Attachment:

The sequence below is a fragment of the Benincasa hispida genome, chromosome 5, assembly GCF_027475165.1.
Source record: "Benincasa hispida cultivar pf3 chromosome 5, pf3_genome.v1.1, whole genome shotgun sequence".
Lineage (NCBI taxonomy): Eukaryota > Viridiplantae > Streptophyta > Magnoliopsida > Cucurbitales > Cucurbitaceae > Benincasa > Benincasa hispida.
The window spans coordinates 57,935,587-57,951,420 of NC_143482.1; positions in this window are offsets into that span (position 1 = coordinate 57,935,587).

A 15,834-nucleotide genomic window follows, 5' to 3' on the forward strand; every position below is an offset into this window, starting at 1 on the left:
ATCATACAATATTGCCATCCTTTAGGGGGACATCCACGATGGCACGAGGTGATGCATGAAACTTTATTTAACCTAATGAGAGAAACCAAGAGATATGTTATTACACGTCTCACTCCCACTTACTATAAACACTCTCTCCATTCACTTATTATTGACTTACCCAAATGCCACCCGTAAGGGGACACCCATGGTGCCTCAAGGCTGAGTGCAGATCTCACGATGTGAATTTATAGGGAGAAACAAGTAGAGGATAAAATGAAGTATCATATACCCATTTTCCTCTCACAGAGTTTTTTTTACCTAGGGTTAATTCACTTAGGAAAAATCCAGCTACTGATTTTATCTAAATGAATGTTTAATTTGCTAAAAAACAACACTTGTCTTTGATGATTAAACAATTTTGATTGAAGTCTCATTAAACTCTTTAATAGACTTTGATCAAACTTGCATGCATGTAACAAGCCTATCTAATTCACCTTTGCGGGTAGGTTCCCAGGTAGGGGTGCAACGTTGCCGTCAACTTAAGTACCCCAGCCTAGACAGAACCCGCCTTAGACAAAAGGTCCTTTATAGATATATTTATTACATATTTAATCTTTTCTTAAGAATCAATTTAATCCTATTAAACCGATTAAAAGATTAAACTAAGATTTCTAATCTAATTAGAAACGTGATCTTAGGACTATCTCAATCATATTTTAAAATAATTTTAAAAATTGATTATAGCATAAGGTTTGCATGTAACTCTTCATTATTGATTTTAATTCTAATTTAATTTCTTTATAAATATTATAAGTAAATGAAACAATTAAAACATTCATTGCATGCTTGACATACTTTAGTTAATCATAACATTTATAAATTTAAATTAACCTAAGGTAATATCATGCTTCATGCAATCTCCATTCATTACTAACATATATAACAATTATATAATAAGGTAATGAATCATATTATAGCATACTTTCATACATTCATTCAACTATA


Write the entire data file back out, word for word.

The sequence below is a fragment of the Benincasa hispida genome, chromosome 5, assembly GCF_027475165.1.
Source record: "Benincasa hispida cultivar pf3 chromosome 5, pf3_genome.v1.1, whole genome shotgun sequence".
Lineage (NCBI taxonomy): Eukaryota > Viridiplantae > Streptophyta > Magnoliopsida > Cucurbitales > Cucurbitaceae > Benincasa > Benincasa hispida.
The window spans coordinates 57,935,587-57,951,420 of NC_143482.1; positions in this window are offsets into that span (position 1 = coordinate 57,935,587).

A 15,834-nucleotide genomic window follows, 5' to 3' on the forward strand; every position below is an offset into this window, starting at 1 on the left:
ATCATACAATATTGCCATCCTTTAGGGGGACATCCACGATGGCACGAGGTGATGCATGAAACTTTATTTAACCTAATGAGAGAAACCAAGAGATATGTTATTACACGTCTCACTCCCACTTACTATAAACACTCTCTCCATTCACTTATTATTGACTTACCCAAATGCCACCCGTAAGGGGACACCCATGGTGCCTCAAGGCTGAGTGCAGATCTCACGATGTGAATTTATAGGGAGAAACAAGTAGAGGATAAAATGAAGTATCATATACCCATTTTCCTCTCACAGAGTTTTTTTTACCTAGGGTTAATTCACTTAGGAAAAATCCAGCTACTGATTTTATCTAAATGAATGTTTAATTTGCTAAAAAACAACACTTGTCTTTGATGATTAAACAATTTTGATTGAAGTCTCATTAAACTCTTTAATAGACTTTGATCAAACTTGCATGCATGTAACAAGCCTATCTAATTCACCTTTGCGGGTAGGTTCCCAGGTAGGGGTGCAACGTTGCCGTCAACTTAAGTACCCCAGCCTAGACAGAACCCGCCTTAGACAAAAGGTCCTTTATAGATATATTTATTACATATTTAATCTTTTCTTAAGAATCAATTTAATCCTATTAAACCGATTAAAAGATTAAACTAAGATTTCTAATCTAATTAGAAACGTGATCTTAGGACTATCTCAATCATATTTTAAAATAATTTTAAAAATTGATTATAGCATAAGGTTTGCATGTAACTCTTCATTATTGATTTTAATTCTAATTTAATTTCTTTATAAATATTATAAGTAAATGAAACAATTAAAACATTCATTGCATGCTTGACATACTTTAGTTAATCATAACATTTATAAATTTAAATTAACCTAAGGTAATATCATGCTTCATGCAATCTCCATTCATTACTAACATATATAACAATTATATAATAAGGTAATGAATCATATTATAGCATACTTTCATACATTCATTCAACTATA